Years ago, when asked about which tree on campus inspired the woodcut of the original Marlboro seal, “pioneer” Bill Horridge said, “It’s a fictional representation.” Although several trees, most of them gone by now, have been considered by others to be “the” tree, Bill insisted that it was imaginary. With characteristic humility, Bill said he and a few friends designed the seal to “look like a bare maple in winter, with contrast so it stood out as a symbol—you know, Vermont and maple trees.” He also designed a beautiful class ring.
Bill died last year, but his role in crafting the iconic symbol that distinguished Marlboro was a harbinger of a life well-lived, one where he was often using his hands in creative ways. Having served in the Army Counter-Intelligence Corps, after he graduated from Marlboro with a concentration in labor relations he served for 27 years as chief of security at Picatinny Arsenal, New Jersey. But his craftsmanship was never far away and when he retired he become the resident broom maker and wood carver at Waterloo Village, a restored historic village in New Jersey, as well as stocking trout for the state.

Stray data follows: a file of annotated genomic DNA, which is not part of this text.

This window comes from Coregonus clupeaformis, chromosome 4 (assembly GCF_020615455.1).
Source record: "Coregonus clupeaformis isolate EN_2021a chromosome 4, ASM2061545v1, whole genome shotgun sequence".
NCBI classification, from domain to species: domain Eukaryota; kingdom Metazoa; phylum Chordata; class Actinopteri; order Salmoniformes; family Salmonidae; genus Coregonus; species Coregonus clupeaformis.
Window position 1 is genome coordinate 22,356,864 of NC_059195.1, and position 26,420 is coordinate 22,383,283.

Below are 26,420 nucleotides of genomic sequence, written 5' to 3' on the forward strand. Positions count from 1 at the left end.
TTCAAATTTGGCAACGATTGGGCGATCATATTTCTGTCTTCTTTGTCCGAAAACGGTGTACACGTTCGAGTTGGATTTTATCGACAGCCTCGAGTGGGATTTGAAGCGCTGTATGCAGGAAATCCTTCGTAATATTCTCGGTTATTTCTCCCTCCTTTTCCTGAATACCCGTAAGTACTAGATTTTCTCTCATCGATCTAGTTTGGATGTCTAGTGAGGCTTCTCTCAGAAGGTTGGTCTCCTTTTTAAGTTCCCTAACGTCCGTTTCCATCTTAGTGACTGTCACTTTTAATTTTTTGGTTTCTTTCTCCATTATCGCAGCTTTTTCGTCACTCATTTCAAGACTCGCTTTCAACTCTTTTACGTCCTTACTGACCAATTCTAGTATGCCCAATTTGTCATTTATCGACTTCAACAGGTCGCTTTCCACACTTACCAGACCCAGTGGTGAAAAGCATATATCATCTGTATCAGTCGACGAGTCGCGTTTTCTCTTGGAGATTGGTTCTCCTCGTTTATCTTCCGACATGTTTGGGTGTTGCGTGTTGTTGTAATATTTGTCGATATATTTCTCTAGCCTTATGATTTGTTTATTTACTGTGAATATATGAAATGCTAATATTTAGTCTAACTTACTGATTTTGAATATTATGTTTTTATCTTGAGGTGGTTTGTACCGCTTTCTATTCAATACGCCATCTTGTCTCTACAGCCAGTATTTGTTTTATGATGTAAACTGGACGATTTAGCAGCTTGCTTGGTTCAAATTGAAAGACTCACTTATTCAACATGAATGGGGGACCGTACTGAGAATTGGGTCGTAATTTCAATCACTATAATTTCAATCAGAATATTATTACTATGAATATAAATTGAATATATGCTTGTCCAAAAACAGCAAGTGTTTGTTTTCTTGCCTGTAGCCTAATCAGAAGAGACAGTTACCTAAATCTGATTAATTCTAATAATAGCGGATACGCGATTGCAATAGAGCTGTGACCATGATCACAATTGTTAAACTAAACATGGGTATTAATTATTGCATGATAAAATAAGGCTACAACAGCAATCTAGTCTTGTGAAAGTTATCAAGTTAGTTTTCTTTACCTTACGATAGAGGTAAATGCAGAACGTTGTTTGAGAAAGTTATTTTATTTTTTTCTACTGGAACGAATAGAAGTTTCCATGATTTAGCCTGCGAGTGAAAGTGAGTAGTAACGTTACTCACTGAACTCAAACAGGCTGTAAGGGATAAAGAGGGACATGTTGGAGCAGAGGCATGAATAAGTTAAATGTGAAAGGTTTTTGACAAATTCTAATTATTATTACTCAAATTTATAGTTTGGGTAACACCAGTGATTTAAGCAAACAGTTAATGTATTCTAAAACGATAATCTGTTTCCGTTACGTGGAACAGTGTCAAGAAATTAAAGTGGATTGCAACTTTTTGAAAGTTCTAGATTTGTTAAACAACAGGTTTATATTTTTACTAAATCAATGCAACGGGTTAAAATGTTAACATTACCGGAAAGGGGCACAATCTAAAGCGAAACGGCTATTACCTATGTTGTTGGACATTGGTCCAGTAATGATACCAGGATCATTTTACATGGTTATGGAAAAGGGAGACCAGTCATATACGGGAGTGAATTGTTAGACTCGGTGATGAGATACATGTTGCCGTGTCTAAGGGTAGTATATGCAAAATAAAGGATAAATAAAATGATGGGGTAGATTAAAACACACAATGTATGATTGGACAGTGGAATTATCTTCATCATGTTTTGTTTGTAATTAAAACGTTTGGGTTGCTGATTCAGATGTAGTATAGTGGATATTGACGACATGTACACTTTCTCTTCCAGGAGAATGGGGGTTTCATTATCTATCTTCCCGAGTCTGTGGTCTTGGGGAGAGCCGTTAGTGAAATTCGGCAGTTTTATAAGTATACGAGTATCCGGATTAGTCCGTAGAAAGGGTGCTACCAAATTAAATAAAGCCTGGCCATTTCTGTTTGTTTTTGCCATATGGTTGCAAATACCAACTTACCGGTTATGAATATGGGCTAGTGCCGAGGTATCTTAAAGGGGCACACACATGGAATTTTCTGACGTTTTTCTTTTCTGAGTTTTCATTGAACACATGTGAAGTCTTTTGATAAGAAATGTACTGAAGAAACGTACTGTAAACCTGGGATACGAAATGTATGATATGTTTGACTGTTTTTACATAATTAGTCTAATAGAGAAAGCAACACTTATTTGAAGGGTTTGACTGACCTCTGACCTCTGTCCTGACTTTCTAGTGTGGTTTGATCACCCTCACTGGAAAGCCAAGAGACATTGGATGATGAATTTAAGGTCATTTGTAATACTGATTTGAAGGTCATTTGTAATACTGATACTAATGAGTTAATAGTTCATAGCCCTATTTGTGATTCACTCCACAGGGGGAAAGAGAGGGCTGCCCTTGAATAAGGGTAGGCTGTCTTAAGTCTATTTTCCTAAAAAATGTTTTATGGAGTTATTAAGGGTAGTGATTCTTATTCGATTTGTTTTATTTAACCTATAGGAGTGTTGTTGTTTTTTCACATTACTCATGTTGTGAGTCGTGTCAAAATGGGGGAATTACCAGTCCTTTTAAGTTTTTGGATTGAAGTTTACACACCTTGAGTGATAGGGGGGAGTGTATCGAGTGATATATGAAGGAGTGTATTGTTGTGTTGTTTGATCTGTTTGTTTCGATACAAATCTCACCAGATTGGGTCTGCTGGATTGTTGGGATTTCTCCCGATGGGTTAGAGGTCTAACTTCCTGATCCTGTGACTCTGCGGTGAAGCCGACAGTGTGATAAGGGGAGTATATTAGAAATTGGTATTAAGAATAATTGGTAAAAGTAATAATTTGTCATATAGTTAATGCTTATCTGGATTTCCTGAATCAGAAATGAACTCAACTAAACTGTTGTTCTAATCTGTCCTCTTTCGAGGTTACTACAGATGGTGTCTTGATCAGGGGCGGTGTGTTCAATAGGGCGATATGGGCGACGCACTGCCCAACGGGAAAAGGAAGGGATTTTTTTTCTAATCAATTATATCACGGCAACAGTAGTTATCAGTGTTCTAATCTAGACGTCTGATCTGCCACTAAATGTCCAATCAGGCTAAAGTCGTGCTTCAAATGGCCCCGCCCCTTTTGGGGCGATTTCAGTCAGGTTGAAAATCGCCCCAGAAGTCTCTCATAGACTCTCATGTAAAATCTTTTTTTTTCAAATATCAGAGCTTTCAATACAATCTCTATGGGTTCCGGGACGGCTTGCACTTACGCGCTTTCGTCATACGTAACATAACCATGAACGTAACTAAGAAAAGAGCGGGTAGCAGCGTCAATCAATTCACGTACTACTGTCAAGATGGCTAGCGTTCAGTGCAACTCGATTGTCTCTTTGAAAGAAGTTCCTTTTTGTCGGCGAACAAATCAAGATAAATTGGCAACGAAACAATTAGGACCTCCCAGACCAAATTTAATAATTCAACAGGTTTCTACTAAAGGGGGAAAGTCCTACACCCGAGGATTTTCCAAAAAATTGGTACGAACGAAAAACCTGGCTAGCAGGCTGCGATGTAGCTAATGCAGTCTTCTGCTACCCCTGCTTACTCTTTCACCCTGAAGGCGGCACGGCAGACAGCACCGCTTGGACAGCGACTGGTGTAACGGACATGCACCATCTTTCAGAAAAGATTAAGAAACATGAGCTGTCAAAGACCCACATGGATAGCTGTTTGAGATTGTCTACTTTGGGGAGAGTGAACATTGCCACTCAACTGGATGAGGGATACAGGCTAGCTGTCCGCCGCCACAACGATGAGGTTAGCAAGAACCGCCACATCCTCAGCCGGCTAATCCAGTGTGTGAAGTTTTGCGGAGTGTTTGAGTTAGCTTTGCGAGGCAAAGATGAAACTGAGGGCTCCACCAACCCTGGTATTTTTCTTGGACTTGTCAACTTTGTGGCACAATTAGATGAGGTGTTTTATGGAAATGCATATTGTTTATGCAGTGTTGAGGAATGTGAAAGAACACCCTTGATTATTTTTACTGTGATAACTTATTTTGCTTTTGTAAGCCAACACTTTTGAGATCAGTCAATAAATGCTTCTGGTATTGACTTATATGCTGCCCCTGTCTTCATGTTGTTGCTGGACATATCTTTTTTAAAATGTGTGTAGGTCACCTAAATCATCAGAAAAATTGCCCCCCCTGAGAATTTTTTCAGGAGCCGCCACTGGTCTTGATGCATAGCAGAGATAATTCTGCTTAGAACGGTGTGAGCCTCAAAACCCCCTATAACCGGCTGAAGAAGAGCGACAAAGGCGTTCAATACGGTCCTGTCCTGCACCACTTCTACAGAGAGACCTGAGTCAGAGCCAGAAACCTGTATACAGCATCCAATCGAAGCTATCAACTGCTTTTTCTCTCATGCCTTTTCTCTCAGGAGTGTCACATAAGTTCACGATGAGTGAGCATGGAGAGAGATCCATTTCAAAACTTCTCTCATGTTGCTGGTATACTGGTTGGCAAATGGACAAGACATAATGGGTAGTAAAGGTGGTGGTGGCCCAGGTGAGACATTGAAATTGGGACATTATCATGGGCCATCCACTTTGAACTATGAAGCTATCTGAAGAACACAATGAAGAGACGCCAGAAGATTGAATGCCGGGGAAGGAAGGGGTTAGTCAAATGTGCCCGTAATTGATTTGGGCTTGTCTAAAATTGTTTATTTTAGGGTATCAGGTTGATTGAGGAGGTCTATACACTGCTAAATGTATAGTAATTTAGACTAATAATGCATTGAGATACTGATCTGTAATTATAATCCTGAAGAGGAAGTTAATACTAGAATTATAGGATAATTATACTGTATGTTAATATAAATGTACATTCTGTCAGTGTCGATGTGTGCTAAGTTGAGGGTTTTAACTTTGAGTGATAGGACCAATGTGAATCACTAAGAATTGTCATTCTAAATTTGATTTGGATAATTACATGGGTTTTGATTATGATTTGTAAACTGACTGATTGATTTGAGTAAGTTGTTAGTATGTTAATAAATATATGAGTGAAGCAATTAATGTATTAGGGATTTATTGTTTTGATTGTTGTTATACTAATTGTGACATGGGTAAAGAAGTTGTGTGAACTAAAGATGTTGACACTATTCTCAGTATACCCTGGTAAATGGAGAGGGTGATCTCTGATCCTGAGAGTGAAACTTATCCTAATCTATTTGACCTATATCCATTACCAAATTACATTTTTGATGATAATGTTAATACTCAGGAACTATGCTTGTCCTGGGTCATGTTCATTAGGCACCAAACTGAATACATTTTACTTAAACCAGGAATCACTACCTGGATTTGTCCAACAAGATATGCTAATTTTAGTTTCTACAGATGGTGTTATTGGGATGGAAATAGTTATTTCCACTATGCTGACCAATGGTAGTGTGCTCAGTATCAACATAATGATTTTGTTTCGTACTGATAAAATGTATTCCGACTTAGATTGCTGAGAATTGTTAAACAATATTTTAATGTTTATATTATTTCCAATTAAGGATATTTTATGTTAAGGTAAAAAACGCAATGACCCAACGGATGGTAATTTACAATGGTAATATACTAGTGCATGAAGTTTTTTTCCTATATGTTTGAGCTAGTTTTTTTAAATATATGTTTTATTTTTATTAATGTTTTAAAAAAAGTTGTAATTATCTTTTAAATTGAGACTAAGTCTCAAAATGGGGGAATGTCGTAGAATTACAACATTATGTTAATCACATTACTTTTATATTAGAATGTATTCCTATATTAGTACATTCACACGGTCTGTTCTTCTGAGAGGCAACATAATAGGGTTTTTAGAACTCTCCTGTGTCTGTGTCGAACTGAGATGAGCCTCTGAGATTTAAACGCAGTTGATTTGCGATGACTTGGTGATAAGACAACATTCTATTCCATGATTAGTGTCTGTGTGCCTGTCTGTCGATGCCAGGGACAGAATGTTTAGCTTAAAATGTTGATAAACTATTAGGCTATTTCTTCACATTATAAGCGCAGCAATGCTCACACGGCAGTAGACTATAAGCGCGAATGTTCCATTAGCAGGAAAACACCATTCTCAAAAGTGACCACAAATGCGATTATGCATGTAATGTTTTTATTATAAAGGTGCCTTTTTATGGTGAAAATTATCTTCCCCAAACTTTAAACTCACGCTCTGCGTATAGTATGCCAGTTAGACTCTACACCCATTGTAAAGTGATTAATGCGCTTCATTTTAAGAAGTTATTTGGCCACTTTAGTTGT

More recently, his love for Vermont brought him back and he purchased, renovated, and restored the historic Eagle Tavern in East Poultney, and became an innkeeper. When he was not seen sailing, skiing, camping, or traveling—in short, living life to the fullest—he also carved duck decoys and was a skilled cabinet maker.